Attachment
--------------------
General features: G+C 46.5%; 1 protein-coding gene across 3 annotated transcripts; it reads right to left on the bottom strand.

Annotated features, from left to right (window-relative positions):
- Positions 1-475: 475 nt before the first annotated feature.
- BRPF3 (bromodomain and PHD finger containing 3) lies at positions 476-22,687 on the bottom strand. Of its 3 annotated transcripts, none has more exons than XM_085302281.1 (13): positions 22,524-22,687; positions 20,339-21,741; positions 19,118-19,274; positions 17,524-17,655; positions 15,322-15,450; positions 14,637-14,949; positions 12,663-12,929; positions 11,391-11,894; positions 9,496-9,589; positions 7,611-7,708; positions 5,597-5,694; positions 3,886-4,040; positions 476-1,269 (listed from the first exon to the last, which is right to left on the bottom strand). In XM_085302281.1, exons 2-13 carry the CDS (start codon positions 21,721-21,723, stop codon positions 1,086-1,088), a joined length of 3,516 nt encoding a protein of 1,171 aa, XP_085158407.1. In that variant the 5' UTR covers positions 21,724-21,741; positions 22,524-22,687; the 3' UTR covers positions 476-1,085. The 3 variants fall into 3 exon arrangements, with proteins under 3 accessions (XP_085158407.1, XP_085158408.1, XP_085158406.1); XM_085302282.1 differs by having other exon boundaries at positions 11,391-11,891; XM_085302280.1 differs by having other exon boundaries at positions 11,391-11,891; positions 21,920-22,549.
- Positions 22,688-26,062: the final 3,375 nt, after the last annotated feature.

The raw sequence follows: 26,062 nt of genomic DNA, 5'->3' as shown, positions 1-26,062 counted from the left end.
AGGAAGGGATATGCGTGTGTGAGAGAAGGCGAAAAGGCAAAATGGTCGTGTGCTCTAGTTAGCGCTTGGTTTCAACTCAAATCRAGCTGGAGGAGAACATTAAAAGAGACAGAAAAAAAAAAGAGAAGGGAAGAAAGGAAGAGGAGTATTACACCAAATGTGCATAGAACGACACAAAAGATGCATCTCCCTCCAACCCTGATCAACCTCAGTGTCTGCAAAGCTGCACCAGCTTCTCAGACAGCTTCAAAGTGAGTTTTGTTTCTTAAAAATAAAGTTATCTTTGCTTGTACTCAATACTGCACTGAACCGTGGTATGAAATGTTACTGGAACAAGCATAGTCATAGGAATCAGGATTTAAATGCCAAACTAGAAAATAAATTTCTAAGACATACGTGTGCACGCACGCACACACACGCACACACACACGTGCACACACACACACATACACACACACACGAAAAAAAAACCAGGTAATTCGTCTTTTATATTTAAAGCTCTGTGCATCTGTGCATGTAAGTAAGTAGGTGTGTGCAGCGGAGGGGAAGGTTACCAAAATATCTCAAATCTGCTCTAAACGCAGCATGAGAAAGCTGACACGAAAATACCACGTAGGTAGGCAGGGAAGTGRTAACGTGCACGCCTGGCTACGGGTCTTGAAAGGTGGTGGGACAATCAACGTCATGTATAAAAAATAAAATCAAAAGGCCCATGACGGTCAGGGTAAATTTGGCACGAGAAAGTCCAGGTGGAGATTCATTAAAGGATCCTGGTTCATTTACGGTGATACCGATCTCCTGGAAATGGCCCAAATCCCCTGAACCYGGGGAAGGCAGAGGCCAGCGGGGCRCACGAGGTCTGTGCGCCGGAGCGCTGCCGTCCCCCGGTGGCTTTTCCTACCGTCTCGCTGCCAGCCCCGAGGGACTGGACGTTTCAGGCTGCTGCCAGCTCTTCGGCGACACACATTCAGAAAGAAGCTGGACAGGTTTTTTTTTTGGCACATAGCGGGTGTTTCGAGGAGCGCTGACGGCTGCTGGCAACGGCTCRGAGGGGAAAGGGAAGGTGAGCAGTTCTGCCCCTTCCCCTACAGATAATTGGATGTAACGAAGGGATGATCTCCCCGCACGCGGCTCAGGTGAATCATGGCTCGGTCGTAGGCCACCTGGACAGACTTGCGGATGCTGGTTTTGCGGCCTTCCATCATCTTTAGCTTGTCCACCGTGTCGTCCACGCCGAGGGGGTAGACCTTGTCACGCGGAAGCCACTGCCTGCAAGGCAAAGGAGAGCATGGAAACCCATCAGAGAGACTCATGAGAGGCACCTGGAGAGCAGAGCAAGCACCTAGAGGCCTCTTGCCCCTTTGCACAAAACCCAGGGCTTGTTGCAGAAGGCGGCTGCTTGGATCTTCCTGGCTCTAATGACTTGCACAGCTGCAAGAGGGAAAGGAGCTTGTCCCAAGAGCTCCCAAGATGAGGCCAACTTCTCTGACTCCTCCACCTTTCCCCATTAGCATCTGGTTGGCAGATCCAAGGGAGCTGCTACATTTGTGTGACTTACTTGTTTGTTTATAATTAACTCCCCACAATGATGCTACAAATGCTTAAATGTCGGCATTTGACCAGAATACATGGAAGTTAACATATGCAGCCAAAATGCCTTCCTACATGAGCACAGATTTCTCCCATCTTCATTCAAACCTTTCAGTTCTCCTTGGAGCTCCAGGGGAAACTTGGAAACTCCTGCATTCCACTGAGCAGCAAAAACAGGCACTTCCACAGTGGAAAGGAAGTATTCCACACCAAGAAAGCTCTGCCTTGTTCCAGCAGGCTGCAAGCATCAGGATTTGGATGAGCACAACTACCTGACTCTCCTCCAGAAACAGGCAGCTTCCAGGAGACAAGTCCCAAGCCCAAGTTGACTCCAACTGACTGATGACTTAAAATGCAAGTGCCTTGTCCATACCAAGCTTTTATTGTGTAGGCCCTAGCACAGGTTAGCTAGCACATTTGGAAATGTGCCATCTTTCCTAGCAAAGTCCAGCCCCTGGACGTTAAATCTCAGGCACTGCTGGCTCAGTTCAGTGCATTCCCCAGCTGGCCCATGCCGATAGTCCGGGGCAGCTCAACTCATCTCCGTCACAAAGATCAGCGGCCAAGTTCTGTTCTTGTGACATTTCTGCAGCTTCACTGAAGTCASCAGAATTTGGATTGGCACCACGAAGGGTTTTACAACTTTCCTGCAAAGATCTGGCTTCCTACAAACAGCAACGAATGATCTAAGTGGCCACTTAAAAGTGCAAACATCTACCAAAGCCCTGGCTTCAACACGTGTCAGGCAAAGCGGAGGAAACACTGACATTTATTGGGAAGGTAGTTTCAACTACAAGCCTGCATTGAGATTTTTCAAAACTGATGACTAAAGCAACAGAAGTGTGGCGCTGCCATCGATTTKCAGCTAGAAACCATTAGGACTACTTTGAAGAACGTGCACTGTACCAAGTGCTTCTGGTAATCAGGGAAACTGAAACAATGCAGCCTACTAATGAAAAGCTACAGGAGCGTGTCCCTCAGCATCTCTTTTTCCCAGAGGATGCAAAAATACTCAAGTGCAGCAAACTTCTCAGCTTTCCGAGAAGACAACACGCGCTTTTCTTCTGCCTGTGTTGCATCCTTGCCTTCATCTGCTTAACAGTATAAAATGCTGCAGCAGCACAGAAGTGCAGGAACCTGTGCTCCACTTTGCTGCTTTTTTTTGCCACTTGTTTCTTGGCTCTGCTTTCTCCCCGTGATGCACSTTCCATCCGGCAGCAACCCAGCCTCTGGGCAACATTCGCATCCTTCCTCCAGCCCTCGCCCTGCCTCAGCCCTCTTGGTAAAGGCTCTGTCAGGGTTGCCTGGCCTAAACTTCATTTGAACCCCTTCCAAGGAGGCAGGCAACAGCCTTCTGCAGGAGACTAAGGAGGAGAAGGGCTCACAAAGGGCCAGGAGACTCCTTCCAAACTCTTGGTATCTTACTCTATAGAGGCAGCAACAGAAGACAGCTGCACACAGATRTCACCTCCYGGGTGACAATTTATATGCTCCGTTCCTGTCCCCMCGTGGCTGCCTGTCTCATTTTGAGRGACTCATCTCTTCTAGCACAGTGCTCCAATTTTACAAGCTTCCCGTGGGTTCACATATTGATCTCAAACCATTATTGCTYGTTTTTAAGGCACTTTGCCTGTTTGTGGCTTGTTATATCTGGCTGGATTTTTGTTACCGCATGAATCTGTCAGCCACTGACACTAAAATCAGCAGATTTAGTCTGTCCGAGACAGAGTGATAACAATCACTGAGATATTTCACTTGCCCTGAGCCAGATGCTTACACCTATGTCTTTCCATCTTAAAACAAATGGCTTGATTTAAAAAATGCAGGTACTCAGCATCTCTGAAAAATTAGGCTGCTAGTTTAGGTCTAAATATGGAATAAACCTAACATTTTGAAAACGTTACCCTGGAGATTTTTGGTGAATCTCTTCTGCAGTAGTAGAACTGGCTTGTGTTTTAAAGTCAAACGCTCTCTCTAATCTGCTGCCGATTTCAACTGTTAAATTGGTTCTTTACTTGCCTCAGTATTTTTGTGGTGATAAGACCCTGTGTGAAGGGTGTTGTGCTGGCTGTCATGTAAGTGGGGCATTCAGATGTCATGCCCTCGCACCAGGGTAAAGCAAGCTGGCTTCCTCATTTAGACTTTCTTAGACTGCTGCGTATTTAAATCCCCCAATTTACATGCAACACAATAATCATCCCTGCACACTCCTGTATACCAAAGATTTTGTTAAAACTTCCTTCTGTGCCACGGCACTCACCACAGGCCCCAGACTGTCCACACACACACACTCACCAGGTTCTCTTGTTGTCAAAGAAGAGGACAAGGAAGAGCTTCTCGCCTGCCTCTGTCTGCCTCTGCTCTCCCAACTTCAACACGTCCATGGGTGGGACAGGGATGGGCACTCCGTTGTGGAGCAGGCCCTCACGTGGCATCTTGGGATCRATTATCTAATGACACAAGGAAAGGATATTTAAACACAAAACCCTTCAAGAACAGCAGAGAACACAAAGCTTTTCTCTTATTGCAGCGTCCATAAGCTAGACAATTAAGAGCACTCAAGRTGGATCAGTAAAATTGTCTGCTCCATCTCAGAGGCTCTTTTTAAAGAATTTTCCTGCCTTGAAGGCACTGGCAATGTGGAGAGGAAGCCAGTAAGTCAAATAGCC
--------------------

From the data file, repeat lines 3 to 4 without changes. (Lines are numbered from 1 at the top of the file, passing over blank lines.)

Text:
- Positions 1-475: 475 nt before the first annotated feature.
- BRPF3 (bromodomain and PHD finger containing 3) lies at positions 476-22,687 on the bottom strand. Of its 3 annotated transcripts, none has more exons than XM_085302281.1 (13): positions 22,524-22,687; positions 20,339-21,741; positions 19,118-19,274; positions 17,524-17,655; positions 15,322-15,450; positions 14,637-14,949; positions 12,663-12,929; positions 11,391-11,894; positions 9,496-9,589; positions 7,611-7,708; positions 5,597-5,694; positions 3,886-4,040; positions 476-1,269 (listed from the first exon to the last, which is right to left on the bottom strand). In XM_085302281.1, exons 2-13 carry the CDS (start codon positions 21,721-21,723, stop codon positions 1,086-1,088), a joined length of 3,516 nt encoding a protein of 1,171 aa, XP_085158407.1. In that variant the 5' UTR covers positions 21,724-21,741; positions 22,524-22,687; the 3' UTR covers positions 476-1,085. The 3 variants fall into 3 exon arrangements, with proteins under 3 accessions (XP_085158407.1, XP_085158408.1, XP_085158406.1); XM_085302282.1 differs by having other exon boundaries at positions 11,391-11,891; XM_085302280.1 differs by having other exon boundaries at positions 11,391-11,891; positions 21,920-22,549.